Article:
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During September, Black Knight determined the average home price at $266,000, up a scant 0.1 percent from August, but it was higher by a more significant 5.4 percent from one year earlier. September’s level is only 0.6 percent away from the peak home price.
Home prices in seven of the nation’s 20 largest states hit new peaks: Massachusetts ($374,000), New York ($362,000), North Carolina ($204,000), Tennessee ($188,000), Texas ($228,000), Washington ($340,000) and Wisconsin ($192,00). Among the states, New York led home price gains among the states for the third consecutive month, up 0.9 percent from August, while neighboring Connecticut was the worst performing state with a 0.9 percent decrease from the previous month plus four of the 10 worst performing metros for home price depreciation.
Separately, the First American Real House Price Index reported real house prices increased by one percent between August and September, with a 5.3 percent year-over-year increase in September. The company said the national price level is 0.9 percent away from the housing-boom peak in 2007.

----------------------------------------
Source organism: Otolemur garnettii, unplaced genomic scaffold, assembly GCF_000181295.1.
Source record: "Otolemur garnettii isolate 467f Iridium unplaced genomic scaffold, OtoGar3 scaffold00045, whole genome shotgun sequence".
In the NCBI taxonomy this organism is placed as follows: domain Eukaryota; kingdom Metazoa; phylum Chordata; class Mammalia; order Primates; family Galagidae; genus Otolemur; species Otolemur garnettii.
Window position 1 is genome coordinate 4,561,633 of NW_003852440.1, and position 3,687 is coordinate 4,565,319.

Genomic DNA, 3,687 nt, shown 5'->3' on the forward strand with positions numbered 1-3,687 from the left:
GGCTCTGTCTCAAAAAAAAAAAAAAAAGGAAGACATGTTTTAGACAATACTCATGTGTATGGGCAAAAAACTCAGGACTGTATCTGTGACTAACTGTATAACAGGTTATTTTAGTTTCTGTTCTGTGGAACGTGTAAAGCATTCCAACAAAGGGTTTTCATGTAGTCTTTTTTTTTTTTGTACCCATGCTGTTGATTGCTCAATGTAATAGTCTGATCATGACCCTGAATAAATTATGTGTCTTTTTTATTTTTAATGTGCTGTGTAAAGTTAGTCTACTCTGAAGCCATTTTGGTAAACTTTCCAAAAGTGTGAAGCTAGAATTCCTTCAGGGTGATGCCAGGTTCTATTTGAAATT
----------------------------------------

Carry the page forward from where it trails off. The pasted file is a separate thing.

“While a small uptick in rates in September caused an increase in real house prices compared to August, it is important to remember that mortgage rates remain at historically low levels. The low rates, combined with recent meaningful income gains, fueled an increase in consumer house-buying power, meaning affordability is at a quarter-century best,” said Mark Fleming, chief economist at First American. “Even as interest rates increase above four percent post-election, housing, on a purchasing-power adjusted basis, will continue to be more affordable than it was in the early 1990s.”